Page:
Department of Molecular Biology and Biochemistry
Department of Molecular Biology and Biochemistry, Graduate School of Medicine,
Research Interests
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Research Interests

Biochemistry is an academic discipline to understand organisms as a system regulated by chemical reactions. By the middle of 1950’s, proteins, carbohydrate, and lipids in our body were isolated, and the mechanisms of the conversion between them and energy metabolisms were clarified. The biggest outcome was "the discovery of citric acid cycle and co-enzyme A and its importance for intermediary metabolism" by HA Krebs and FA Lipmann awarded the Nobel Prize in Physiology or Medicine in 1953. Interestingly, in the same year, JD Watson and FH Click proposed DNA double strand model. Owing to the development of technology in molecular biology, nucleic acids could be also handled by the late 1970’s. Figuring out the structure and function of four major organic compounds, including proteins, carbohydrates, lipids, and nucleic acids lead to the understanding of "life". Academic fields, such as biochemistry, biophysics, cell biology, and anatomy, which were mainly categorized by methodology, have been getting close to each other and they have also been integrated into life science research. Life science has been greatly progressed in the last two decades of the 20th century. The typical example of important outcomes was a human genome project. Most of studies were mainly done by a reductive approach to decompose cells into their components.

So far we purified numerous small GTP-binding proteins and their regulators and determined their nucleotide and amino acid sequences and their post translational modification, and clarified functions between the late 1980’s and the middle 1990’s. Furthermore, between the late 1990’s and the early 2000’s, we identified novel Wnt-related proteins and analyzed their physiological roles. The following results are our important contributions to the Wnt research field: 1) Axin forms a complex with β-catenin, adenomatous polyposis coli (APC), glycogen synthase kinase 3β (GSK-3β), and Dvl, and promotes the degradation of β-catenin by stimulating GSK-3β-dependent phosphorylation of β-catenin; 2) Sumoylation is involved in the stabilization of β-catenin and stimulation of T-cell factor (Tcf)-dependent transcription; 3) Wnt3a-dependent receptor internalization through a caveolin-mediated route and Wnt5a-dependent receptor internalization through a clathrin-mediated route activate the β-catenin-dependent and -independent pathways, respectively; 4) Abnormal expression of Wnt5a is associated aggressiveness of gastric and prostate cancers, and administration of anti-Wnt5a antibody suppresses metastatic ability of gastric cancer cells in vivo; 5) Wnt signal is involved in mitotic and cytokinetic progression by regulating the binding of spindle microtubules and kinetochores and recruiting ESCRT proteins to the stembody, respectively.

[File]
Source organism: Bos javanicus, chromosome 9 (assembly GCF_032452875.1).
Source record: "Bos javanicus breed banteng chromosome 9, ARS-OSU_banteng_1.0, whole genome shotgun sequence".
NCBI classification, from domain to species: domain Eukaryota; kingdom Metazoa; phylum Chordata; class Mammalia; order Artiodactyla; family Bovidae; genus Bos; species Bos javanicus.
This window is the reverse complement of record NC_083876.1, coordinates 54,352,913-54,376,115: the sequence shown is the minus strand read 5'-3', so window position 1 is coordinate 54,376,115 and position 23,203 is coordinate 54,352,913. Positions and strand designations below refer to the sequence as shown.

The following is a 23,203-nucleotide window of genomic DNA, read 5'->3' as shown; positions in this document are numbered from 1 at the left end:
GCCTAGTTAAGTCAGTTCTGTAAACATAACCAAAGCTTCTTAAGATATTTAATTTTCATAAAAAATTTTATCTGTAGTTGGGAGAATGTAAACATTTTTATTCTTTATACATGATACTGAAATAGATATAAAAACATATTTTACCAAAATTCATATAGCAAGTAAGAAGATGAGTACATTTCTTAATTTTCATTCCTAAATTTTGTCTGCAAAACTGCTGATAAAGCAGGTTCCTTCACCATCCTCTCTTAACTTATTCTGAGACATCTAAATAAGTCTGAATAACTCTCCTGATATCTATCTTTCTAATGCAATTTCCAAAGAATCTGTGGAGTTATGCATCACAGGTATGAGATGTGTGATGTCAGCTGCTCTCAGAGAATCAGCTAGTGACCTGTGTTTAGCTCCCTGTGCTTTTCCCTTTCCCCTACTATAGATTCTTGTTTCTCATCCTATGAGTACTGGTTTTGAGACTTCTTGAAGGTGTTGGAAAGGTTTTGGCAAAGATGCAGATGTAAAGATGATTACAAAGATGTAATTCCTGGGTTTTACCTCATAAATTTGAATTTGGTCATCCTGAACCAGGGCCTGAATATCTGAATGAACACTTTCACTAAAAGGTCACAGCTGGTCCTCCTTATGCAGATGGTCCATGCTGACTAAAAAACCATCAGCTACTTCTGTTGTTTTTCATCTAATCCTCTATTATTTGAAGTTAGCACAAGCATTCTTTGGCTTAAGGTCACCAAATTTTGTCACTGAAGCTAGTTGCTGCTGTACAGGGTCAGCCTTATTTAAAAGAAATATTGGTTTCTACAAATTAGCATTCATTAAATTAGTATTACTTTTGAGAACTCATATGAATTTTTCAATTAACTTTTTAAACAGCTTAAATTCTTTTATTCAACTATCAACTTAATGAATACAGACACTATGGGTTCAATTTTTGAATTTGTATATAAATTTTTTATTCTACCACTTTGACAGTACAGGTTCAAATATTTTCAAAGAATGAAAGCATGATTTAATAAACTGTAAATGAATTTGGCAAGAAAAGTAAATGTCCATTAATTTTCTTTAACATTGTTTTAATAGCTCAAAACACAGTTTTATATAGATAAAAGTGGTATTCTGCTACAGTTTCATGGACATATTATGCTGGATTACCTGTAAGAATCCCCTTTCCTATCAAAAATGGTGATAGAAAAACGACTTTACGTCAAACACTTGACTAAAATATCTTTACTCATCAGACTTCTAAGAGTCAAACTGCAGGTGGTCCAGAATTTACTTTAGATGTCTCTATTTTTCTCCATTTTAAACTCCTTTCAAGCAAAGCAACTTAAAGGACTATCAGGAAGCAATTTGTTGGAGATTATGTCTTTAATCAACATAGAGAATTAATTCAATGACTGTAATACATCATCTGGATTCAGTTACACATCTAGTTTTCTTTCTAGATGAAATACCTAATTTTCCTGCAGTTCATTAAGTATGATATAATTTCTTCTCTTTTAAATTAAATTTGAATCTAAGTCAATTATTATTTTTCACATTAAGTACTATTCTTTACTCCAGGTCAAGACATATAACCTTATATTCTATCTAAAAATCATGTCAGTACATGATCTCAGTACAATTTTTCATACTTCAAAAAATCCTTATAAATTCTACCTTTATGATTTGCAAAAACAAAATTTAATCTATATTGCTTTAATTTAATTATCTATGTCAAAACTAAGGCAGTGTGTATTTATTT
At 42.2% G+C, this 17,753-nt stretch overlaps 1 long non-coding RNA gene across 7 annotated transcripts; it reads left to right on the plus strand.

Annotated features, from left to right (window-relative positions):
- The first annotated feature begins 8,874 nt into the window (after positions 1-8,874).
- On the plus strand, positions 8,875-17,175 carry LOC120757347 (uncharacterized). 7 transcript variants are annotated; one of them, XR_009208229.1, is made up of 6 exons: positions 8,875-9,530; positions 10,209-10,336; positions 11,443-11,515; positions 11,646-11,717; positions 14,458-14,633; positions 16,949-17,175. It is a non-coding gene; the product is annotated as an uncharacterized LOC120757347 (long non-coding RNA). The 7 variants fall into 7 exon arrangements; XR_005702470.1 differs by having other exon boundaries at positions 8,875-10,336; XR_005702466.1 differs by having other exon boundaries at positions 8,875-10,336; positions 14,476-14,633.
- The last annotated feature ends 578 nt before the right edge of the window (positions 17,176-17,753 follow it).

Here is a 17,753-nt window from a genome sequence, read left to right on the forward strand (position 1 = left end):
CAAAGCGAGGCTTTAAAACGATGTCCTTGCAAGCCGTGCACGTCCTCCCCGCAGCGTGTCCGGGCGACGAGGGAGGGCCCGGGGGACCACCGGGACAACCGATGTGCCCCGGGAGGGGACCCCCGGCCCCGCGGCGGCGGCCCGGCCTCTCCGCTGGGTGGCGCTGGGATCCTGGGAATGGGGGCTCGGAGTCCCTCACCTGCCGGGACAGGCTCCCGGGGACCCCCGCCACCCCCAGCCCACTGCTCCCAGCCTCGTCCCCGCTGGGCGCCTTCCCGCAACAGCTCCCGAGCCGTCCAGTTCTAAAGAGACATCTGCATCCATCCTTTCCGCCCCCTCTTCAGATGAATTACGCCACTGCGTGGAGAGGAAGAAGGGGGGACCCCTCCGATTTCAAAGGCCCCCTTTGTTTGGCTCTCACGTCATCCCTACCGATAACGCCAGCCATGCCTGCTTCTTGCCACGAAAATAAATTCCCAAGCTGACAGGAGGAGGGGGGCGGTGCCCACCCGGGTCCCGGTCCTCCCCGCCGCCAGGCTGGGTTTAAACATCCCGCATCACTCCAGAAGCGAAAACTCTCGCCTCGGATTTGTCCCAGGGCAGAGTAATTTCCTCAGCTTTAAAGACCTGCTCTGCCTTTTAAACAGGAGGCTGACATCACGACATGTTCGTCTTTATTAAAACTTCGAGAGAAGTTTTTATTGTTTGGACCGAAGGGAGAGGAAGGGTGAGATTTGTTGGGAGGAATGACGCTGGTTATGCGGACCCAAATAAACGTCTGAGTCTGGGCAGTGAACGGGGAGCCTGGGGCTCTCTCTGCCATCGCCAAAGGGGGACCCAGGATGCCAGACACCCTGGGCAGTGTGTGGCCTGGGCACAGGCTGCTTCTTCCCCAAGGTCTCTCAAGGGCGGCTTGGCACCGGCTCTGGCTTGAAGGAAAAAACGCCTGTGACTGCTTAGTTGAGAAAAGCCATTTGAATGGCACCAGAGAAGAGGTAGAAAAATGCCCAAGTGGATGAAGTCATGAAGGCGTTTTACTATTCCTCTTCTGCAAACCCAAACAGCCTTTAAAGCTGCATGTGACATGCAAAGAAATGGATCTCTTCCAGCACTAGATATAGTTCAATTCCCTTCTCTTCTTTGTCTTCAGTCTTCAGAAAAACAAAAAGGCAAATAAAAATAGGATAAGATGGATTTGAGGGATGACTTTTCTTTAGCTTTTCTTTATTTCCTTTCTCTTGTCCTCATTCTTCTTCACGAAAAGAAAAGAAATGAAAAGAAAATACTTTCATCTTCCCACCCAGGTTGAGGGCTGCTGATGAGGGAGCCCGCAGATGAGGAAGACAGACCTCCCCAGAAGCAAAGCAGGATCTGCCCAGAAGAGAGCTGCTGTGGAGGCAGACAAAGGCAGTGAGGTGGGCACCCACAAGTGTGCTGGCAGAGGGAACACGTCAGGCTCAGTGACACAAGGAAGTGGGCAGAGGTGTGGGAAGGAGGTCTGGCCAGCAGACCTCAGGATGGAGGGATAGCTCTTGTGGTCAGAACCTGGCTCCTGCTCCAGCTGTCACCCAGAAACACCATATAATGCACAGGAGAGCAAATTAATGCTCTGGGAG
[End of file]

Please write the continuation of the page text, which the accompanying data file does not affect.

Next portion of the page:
We believe that our outcomes based on biochemistry indeed contributed to the understanding of the molecular mechanisms in the regulation of signal transduction, growth, motility, and vesicle trafficking in mammalian cells. However, the "whole" is not a sum of "parts". It shows new and different aspects as results of the molecular interaction when they are reconstituted. In addition, in order to understand whole-body, the communications between cells and between organs have to be considered. Therefore, although it is still important to analyze "life" at molecular levels using our fine biochemical techniques, we are challenging new methodology, including whole-body/in vivo and organ experiments. Keeping biochemical methodologies and thought in mind, we innovate our research to clarify the relationship between the impairment of signaling and diseases.

We focus on Wnt signaling pathway that are essential for animal development, organ morphogenesis, and disease pathogenesis as well as Hedgehog, FGF, and TGF-β signaling pathways. Based on results from our previous studies, we will clarify the molecular mechanisms of Wnt signaling network in various cellular responses and understand the relationship between its failure and diseases. We are also planning different angles of experiments at whole-body/in vivo levels by the use of Wnt-related knockout mice.

Department of Molecular Biology and Biochemistry, Graduate School of Medicine,
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